BRUSSELS/HAVANA (Reuters) - The European Parliament awarded its top human rights prize on Thursday to Cuban dissident Guillermo Farinas, whose hunger strike this year helped pressure Havana into releasing political prisoners.
Farinas, a 48-year-old psychologist, journalist and former soldier, has conducted more than 20 hunger strikes in the last two decades for various causes, including a campaign against Internet censorship.
The European Union, along with the United States, has long pressed Havana to free political prisoners, improve human rights and move toward democracy.
“Farinas was ready to sacrifice and risk his own health and life as a means of pressure to achieve change in Cuba,” European Parliament President Jerzy Buzek told the assembly in announcing the award.
The 27-state EU lifted diplomatic sanctions against communist-run Cuba in 2008 but continues to tie economic cooperation with the island to the plight of political prisoners.
Farinas received word of the prize at his modest home in Santa Clara, Cuba, 170 miles east of Havana, where he told Reuters it was a prize not for him, but “for the Cuban people, for the prisoners ... for our brothers who are in the streets, and the exiles.”
“This prize shows that democratic and civilized governments in any part of the world, in this case the Europeans, keep their eyes on the situation of human rights in Cuba,” he said.
“They are sending a message of dissatisfaction with the steps the Cuban government has taken to improve the human rights situation on the island.”
Havana — which considers its political prisoners to be mercenaries working for its long-time ideological foe, the United States — agreed in July to free 52 and send them to Spain, in a deal brokered by the Catholic Church.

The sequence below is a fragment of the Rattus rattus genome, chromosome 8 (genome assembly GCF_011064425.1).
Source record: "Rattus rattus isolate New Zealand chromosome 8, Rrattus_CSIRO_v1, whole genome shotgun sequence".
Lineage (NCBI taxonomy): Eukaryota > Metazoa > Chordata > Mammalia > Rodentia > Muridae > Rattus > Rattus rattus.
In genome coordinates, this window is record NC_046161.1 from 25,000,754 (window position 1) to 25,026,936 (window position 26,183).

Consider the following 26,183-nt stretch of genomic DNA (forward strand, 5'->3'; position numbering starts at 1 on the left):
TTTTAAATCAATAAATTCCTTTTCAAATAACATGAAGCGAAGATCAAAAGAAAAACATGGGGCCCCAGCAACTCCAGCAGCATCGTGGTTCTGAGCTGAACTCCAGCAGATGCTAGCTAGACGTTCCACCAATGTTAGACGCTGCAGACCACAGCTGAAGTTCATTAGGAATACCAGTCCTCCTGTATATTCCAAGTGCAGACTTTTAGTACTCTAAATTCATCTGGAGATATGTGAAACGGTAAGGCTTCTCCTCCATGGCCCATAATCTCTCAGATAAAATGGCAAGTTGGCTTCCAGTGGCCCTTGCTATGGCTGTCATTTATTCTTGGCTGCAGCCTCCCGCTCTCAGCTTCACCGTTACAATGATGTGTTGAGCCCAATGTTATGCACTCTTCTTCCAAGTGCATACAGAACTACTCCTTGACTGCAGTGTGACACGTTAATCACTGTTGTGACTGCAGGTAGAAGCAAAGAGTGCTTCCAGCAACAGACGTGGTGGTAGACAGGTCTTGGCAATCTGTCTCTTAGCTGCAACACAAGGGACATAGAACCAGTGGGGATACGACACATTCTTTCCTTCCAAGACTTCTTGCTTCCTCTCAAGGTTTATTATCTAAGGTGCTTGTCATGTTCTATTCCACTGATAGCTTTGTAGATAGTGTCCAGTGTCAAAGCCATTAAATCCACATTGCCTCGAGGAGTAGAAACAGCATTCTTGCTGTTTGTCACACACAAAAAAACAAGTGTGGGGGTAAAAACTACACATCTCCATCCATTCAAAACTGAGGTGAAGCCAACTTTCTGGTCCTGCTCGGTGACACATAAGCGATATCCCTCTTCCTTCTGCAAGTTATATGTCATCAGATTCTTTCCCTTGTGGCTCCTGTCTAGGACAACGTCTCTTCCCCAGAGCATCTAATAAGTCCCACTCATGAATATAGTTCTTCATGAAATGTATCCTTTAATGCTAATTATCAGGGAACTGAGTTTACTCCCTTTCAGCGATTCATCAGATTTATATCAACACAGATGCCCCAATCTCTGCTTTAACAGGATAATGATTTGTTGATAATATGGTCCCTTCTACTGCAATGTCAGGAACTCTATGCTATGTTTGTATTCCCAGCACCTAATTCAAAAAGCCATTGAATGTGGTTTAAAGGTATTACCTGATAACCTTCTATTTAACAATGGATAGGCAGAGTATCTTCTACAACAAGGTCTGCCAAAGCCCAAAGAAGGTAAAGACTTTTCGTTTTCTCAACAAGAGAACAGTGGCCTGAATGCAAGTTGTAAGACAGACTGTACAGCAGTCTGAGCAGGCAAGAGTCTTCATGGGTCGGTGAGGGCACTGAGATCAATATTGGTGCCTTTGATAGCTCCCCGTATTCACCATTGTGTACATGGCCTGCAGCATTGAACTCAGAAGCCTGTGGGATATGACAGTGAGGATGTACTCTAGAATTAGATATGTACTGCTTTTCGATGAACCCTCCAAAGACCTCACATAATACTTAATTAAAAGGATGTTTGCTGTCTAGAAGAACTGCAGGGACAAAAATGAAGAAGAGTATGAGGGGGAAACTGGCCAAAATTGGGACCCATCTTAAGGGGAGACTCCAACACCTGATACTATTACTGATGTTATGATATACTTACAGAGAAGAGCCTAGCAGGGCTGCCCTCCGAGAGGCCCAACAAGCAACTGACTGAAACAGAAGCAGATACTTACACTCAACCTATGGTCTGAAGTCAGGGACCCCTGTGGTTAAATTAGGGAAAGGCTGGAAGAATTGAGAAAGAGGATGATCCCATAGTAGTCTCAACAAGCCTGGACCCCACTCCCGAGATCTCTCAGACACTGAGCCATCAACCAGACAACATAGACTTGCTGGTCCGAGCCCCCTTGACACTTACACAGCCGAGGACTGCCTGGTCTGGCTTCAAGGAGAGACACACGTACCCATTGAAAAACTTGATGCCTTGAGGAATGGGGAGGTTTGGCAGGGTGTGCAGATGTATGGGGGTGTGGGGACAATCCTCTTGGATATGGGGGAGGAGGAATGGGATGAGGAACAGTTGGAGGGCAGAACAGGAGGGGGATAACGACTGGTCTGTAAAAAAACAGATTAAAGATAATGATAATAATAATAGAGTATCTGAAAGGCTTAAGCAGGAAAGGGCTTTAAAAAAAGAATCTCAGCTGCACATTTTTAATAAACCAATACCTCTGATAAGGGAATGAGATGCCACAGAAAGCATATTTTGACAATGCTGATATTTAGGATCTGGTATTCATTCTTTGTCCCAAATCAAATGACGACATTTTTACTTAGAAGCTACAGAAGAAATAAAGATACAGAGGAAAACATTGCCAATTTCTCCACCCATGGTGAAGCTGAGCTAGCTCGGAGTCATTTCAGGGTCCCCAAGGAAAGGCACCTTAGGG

An announcement of that agreement prompted Farinas, who was said to be near death at the time, to end a 135-day hunger strike.
Cuban human rights groups say that, besides the 52, there remains around 100 people jailed in Cuba for political reasons. Under Cuba’s penal code, dissidents can be arrested, tried and jailed for speaking and writing against the communist government under charges like “enemy propaganda,” “clandestine printing” and “unlawful association.”
“EXAMPLE OF SELF-DENIAL”
Spain has pressed for closer EU ties with the Havana government but other member states have so far opposed a change of policy, and one rights group called on the EU on Thursday to keep up pressure on Cuba.
“This (prize) sends a message to European governments that relations with Cuba cannot be fully normalized until there is significant progress on human rights,” said Reed Brody, a spokesman for the Human Rights Watch group based in New York.
The EU prize, named after late Soviet dissident Andrei Sakharov, was first awarded in 1988. Last year, it went to Memorial, a Russian group campaigning against abuses of power.
The prize has gone to Cubans twice before — in 2002 to dissident Oswaldo Paya and in 2005 to the opposition group Ladies in White, formed by wives and mothers of Cuban political prisoners.
Paya was permitted by the Cuban government to go and accept the prize, but the Ladies in White were not. It was not yet known if Farinas would be allowed to go to Strasbourg, France, in December for the official award ceremony.
Ladies in White leader Laura Pollan praised Farinas, saying he was an “example of self-denial” who was willing to pay the ultimate price for his cause.
“He was capable of making the greatest sacrifice for a just cause, risking everything for the freedom of the prisoners,” she told Reuters in Havana.
So far, 39 of the promised 52 prisoners have been freed and Farinas has said he will launch another hunger strike starting November 7 if all of them have not been released by then.
Reporting by Justyna Pawlak in Brussels and Nelson Acosta in Havana; Editing by Jeff Franks, Pascal Fletcher and Eric Beech